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In a centralised system, a disaster is a calamity

Disasters happen and smallism provides a path for rapid recovery after such a disaster

Smallism is based on the belief that calamities will happen, on local, national and international scales and that a social structure needs to be naturally designed to provide as much resilience as possible to withstand these shocks if our nation is to be prepared for the unexpected.

The networked and distributed nature of Smallism means that should our Ward suffer a disaster, any damage is can be contained, limited, and mitigated.  For example, because there are wards with similar land resources who also produce leather, the effect on the supply chain is minimized.

Contrast this with a situation where our ward is the sole producer of leather and consider the knock-on effect on producers who manufacture products from that leather, including loss of future customers, loss of earnings, costs of restoring reputation (often in futility) and finally job losses and closure.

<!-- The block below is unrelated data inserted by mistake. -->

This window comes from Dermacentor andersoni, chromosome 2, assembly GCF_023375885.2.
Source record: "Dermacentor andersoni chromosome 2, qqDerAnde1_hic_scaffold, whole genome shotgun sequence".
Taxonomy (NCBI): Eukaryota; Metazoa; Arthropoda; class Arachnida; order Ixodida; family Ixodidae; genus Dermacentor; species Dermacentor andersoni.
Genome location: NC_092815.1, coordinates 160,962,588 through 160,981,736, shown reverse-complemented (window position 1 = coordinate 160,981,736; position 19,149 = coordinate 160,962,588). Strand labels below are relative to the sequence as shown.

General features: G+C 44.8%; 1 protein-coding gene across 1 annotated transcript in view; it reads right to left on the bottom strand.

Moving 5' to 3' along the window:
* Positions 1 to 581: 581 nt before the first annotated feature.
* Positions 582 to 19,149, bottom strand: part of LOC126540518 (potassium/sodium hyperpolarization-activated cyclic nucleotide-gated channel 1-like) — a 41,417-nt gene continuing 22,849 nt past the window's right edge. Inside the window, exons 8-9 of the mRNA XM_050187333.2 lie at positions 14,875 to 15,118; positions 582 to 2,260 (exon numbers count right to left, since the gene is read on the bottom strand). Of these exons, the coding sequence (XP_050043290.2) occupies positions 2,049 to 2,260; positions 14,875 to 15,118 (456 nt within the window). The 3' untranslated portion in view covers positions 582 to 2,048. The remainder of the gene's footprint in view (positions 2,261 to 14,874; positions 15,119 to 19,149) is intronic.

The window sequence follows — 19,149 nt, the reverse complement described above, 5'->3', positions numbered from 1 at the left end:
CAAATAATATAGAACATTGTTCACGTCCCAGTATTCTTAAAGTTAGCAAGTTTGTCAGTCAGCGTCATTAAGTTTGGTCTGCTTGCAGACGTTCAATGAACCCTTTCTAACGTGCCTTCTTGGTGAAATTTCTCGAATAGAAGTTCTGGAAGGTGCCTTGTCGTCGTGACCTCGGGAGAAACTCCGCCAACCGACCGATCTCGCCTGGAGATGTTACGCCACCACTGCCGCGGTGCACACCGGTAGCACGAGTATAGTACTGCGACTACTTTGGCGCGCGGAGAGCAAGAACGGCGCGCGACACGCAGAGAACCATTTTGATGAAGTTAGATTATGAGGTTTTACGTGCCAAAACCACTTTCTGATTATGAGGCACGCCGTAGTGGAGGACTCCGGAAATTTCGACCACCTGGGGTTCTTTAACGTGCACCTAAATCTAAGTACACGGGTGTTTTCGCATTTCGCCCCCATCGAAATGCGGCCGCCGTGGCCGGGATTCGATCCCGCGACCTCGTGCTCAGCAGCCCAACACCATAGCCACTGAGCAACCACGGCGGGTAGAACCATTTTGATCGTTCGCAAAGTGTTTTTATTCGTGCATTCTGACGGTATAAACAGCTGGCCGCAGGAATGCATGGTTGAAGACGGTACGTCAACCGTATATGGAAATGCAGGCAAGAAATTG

Clearly, having a flexible choice of supply is the preferred option for secondary businesses reliant on leather for their continued existence[1].

Currently, our social systems are heavily dependent on narrow supply chains that increase the chances of major supply problems when things go wrong.  For example 3.74 MILLION-TEUs of containers came through Felixstowe in 2011 (ranked 36th busiest in the world[2]) so if that port was disabled for any reason the country would grind to a halt, in part because the UK relies on the import of raw materials for its manufacturing industry, including metal supplies for the military and food.

By becoming more focused on fundamental self sufficiency as a network the country, will reduce its imports, starting with food, because of the focus on fundamental human needs, which will improve the trade deficit and keep more money flowing within the UK, after decades of politicians frittering away our Nations wealth for the tears of children.

[1] The trade-off against cost is covered under the economics of the modern society.


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